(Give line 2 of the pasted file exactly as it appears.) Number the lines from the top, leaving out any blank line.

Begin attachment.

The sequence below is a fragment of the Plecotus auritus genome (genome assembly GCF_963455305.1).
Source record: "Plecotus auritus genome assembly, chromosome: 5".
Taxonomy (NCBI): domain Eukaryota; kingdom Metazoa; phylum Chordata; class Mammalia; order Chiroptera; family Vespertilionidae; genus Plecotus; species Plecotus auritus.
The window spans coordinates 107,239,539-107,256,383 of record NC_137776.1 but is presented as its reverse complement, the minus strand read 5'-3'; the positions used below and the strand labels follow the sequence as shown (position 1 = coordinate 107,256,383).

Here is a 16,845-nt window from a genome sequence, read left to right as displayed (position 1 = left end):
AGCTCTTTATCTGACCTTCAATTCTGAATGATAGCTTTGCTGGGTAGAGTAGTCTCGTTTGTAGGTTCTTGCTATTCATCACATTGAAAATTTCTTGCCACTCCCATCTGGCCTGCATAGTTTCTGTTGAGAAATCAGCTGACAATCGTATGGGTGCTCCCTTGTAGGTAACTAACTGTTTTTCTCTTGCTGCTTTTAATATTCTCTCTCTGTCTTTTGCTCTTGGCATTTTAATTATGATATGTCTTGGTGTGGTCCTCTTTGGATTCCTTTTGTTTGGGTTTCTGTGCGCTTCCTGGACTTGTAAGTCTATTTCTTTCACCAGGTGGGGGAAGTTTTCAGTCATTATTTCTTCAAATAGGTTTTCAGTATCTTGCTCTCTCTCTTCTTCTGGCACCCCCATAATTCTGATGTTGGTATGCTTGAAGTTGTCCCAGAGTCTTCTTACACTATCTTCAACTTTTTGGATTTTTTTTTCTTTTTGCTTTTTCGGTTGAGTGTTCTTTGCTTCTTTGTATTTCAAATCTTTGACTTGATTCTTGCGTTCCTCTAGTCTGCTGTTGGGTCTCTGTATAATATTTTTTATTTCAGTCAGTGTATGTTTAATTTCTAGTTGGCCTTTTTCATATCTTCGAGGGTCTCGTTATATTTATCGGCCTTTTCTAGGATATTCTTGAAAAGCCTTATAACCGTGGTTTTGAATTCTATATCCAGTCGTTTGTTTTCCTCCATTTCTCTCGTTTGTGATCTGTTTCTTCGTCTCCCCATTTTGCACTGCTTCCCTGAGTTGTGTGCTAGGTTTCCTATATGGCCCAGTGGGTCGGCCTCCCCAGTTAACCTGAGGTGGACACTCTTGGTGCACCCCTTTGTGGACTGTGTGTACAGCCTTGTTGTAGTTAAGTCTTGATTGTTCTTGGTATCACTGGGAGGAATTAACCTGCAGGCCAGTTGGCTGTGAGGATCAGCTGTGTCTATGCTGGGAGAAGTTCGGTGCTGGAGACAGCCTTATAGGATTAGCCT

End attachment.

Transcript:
Source record: "Plecotus auritus genome assembly, chromosome: 5".